One of the largest radiologist-owned practices in the Washington area is getting bigger, expanding its practice to the Chicago area.

Progressive Radiology, which dates back to 1975, recently acquired five Illinois magnetic resonance imaging centers from MIDI.

The expansion is a big one. Progressive said it is expecting the number of MRI procedures to increase by 17 percent, and the number of facilities to increase by nearly a third.

“We think our business model, providing good doctors, advanced technology, a high level of service and good medicine, will lead to growth at these [Chicago] centers,” said Mark Monteferrante, a physician and managing partner and part-owner of Progressive. “We are not a mill.”

The acquisition is part of a growing trend in which physicians are becoming entrepreneurs, buying and running outpatient medical facilities formerly run by investors, who are fleeing parts of the sector. Progressive, which has 18 radiologists, most of whom are owners in the business, competes with Inova Health System, MedStar Health and Johns Hopkins Hospital.

Progressive is also using the acquisition to diversify its revenue stream beyond Maryland to a state such as Illinois, where reimbursement rates for Medicare and workers’ compensation are higher.

“The economic environment [in Illinois] is more favorable compared with Maryland,” Monteferrante said. “Maryland is a much more liberal state that puts a lot more pressure on the docs.”

Progressive’s acquisition of a Midwest company came about, in part, because Progressive’s chief executive, Adam Starr, used to work at MIDI and has kept in contact with them.

“The economic environment in medicine is becoming more difficult every year,” Monteferrante said. “That’s leading to a lot of consolidation. People are now trying to do more with less.”

Privately held Progressive has 11 sites in the Washington area and employs 100 locally. One of its centers is in the Foxhall area of the District, and 10 are in Maryland, making it the second-largest outpatient provider in Maryland.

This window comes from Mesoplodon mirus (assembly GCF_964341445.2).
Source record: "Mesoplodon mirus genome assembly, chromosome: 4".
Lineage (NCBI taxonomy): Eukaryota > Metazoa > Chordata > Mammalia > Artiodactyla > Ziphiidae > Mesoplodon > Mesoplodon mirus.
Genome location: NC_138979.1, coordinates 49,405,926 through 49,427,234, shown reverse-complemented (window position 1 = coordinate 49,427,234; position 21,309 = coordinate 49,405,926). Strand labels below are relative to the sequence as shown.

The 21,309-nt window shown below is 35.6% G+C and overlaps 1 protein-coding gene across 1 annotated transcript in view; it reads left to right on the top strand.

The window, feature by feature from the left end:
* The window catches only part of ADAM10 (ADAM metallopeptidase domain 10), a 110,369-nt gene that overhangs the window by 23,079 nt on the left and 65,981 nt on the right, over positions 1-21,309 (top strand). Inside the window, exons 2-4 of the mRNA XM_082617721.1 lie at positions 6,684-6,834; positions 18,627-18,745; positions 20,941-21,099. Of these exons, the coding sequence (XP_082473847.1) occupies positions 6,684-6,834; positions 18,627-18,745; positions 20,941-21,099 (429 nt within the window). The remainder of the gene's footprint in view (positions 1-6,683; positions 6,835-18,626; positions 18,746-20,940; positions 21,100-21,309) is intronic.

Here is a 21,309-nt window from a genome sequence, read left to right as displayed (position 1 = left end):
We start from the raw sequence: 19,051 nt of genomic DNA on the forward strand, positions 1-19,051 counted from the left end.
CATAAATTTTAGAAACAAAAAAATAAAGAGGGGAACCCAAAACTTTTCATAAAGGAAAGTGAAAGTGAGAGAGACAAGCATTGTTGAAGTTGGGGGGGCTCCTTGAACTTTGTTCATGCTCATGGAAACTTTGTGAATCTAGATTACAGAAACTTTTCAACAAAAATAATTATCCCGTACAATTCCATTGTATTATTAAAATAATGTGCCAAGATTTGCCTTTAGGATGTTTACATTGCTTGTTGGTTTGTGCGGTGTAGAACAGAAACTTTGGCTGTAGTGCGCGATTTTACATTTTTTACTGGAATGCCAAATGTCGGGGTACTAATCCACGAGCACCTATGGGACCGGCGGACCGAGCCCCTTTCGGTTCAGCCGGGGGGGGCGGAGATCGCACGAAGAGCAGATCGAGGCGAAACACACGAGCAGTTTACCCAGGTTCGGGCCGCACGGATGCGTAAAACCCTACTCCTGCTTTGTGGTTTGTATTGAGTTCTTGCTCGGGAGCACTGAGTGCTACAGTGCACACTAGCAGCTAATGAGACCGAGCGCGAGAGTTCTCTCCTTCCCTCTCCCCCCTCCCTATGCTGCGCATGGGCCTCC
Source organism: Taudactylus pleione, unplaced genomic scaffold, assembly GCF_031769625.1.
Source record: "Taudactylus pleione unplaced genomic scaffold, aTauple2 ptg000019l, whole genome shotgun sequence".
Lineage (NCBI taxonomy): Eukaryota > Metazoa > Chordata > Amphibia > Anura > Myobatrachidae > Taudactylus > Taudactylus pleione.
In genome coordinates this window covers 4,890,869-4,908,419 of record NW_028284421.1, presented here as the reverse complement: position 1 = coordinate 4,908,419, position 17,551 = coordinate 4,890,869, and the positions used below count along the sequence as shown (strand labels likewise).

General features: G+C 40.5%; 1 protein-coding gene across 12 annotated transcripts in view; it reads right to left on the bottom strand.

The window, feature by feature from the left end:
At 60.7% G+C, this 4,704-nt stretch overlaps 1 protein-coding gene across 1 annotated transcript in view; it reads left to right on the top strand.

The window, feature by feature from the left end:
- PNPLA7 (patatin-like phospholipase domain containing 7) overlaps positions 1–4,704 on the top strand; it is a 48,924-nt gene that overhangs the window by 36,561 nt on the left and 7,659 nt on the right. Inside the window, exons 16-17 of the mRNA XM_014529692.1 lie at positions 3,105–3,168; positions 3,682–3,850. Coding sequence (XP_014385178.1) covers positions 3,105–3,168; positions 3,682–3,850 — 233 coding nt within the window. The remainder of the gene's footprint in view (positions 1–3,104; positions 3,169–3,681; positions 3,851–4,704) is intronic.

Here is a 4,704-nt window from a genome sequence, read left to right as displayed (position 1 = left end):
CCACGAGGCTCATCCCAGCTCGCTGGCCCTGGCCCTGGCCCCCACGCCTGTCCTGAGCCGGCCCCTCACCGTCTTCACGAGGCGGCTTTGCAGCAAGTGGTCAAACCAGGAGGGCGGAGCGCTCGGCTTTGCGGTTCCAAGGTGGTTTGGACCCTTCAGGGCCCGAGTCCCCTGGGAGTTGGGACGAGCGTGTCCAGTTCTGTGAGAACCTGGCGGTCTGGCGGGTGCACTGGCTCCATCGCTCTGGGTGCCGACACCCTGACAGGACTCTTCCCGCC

Terms of the acquisition were not disclosed.

The Buzz Hears:

Martin Ringlein, co-founder of Crystal City-based Nvite, an online ticket and registration platform, closed a $1 million seed round led by Paul Singh’s Crystal Tech Fund as well as Middle Bridge Partners, NextGen Angels and Middleland Capital, all Washington area investors. Ringlein’s advisers include John Bracken (founder of eVite) and Alex Michael (former vice president of business development at Ticketmaster). Ringlein’s start-up is expected to open at the end of July. He is a former White House Presidential Innovation Fellow.

Carl Verstandig, chief executive of America’s Realty, is in talks with several large grocery chains for space at Iverson Mall in Hillcrest Heights, which he purchased this month for $27 million, or about $43 per square foot. Negotiations are also underway with Roses Department Store for 70,000 square feet and with Price Buster Furniture. Marc Tropp of Eastern Union Funding’s Maryland office arranged the 4.4 percent, seven-year loan.

New furniture retailer

Mauro Gibellini, 48, was born in Switzerland and was an analyst at Goldman Sachs in Europe for more than three years.

The entrepreneur recently partnered with local businessman Steve Corbeille to open a furniture store, Nest 301, on Rockville Pike in North Bethesda.

Gibellini, who is married with two children, is moving back to Washington next year from Houston. He owns 34 motorcycles, including a 1990 Cagiva/Ducati.

We asked Gibellini a few questions in a recent e-mail exchange. Here are some of his answers, edited for length and content:

So how does a Goldman Sachs person end up selling furniture?

I got tired of the daily grind and wanted to explore and fulfill my creative capabilities. Growing up in Italy, I was surrounded by beautiful design. It’s something I’ve always appreciated.

Steve was decorating my house in Potomac, and we found ourselves looking for certain luxury home brands in the area. We were surprised that no one in the D.C. area was carrying those brands, and decided we would be the ones to introduce them to the area.

What attracted you to the Washington area furniture market?

Washingtonians have excellent taste and are exposed to so much culture, we knew that Nest would fill a void. The D.C. market demands diversity and lots of choices.

Where does the name Nest 301 come from?

Steve’s wife came up with Nest to describe the feeling of a cozy home; 301 is the area code where the store is located.

What clients are you targeting?

Newcomers. The young professionals and ones with discerning taste for something different and exclusive. Clients [that are] open to exploring new brands and trends. That’s really why we need 14,000 square feet.

What is your price point?

Our price point runs the gamut from $100 to tens of thousands of dollars.

Factoid of the Week:

8,031 That’s the number of out-of-town visiting spectators who are expected to attend the CitiOpen tennis tournament, which runs July 26 through Aug. 3 at the William H.G. FitzGerald Tennis Center. Each spectator is expected to watch an average of 2.58 days of tennis, per person, infusing $6.8 million into the local economy, according to Lisa Delpy Neirotti, associate professor of tourism and sports management at George Washington University.